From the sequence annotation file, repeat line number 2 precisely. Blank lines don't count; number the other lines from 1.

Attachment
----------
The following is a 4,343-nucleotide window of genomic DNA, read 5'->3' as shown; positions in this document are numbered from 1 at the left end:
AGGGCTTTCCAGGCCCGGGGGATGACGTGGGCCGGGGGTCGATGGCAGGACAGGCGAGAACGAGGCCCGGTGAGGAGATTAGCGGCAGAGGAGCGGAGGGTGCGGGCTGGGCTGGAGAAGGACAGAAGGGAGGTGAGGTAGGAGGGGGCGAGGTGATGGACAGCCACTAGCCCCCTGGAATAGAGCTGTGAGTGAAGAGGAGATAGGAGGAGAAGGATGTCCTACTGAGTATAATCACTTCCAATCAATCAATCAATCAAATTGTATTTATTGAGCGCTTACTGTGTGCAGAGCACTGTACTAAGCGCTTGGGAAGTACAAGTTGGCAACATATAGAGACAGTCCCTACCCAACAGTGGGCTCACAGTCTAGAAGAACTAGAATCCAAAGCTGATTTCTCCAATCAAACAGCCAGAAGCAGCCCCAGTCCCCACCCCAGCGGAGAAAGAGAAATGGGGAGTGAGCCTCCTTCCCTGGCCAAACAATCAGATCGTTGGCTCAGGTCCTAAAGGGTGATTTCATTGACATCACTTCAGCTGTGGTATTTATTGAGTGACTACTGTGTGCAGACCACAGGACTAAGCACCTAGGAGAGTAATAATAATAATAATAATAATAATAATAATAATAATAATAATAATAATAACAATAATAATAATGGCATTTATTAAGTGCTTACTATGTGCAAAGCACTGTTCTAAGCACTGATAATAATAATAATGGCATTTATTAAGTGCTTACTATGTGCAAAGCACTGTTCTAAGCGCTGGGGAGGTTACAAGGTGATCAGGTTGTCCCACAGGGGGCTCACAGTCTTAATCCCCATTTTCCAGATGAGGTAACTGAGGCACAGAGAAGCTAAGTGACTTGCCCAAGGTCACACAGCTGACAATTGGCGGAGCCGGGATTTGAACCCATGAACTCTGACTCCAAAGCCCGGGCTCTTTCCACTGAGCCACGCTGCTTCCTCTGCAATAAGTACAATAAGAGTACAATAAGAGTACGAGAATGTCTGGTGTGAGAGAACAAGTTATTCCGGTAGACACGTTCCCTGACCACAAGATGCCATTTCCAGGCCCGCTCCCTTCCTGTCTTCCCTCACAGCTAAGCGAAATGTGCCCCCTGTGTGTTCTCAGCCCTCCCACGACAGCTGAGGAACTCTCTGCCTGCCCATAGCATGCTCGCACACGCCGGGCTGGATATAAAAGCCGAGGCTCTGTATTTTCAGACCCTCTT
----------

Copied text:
AGGGCTTTCCAGGCCCGGGGGATGACGTGGGCCGGGGGTCGATGGCAGGACAGGCGAGAACGAGGCCCGGTGAGGAGATTAGCGGCAGAGGAGCGGAGGGTGCGGGCTGGGCTGGAGAAGGACAGAAGGGAGGTGAGGTAGGAGGGGGCGAGGTGATGGACAGCCACTAGCCCCCTGGAATAGAGCTGTGAGTGAAGAGGAGATAGGAGGAGAAGGATGTCCTACTGAGTATAATCACTTCCAATCAATCAATCAATCAAATTGTATTTATTGAGCGCTTACTGTGTGCAGAGCACTGTACTAAGCGCTTGGGAAGTACAAGTTGGCAACATATAGAGACAGTCCCTACCCAACAGTGGGCTCACAGTCTAGAAGAACTAGAATCCAAAGCTGATTTCTCCAATCAAACAGCCAGAAGCAGCCCCAGTCCCCACCCCAGCGGAGAAAGAGAAATGGGGAGTGAGCCTCCTTCCCTGGCCAAACAATCAGATCGTTGGCTCAGGTCCTAAAGGGTGATTTCATTGACATCACTTCAGCTGTGGTATTTATTGAGTGACTACTGTGTGCAGACCACAGGACTAAGCACCTAGGAGAGTAATAATAATAATAATAATAATAATAATAATAATAATAATAATAATAATAACAATAATAATAATGGCATTTATTAAGTGCTTACTATGTGCAAAGCACTGTTCTAAGCACTGATAATAATAATAATGGCATTTATTAAGTGCTTACTATGTGCAAAGCACTGTTCTAAGCGCTGGGGAGGTTACAAGGTGATCAGGTTGTCCCACAGGGGGCTCACAGTCTTAATCCCCATTTTCCAGATGAGGTAACTGAGGCACAGAGAAGCTAAGTGACTTGCCCAAGGTCACACAGCTGACAATTGGCGGAGCCGGGATTTGAACCCATGAACTCTGACTCCAAAGCCCGGGCTCTTTCCACTGAGCCACGCTGCTTCCTCTGCAATAAGTACAATAAGAGTACAATAAGAGTACGAGAATGTCTGGTGTGAGAGAACAAGTTATTCCGGTAGACACGTTCCCTGACCACAAGATGCCATTTCCAGGCCCGCTCCCTTCCTGTCTTCCCTCACAGCTAAGCGAAATGTGCCCCCTGTGTGTTCTCAGCCCTCCCACGACAGCTGAGGAACTCTCTGCCTGCCCATAGCATGCTCGCACACGCCGGGCTGGATATAAAAGCCGAGGCTCTGTATTTTCAGACCCTCTT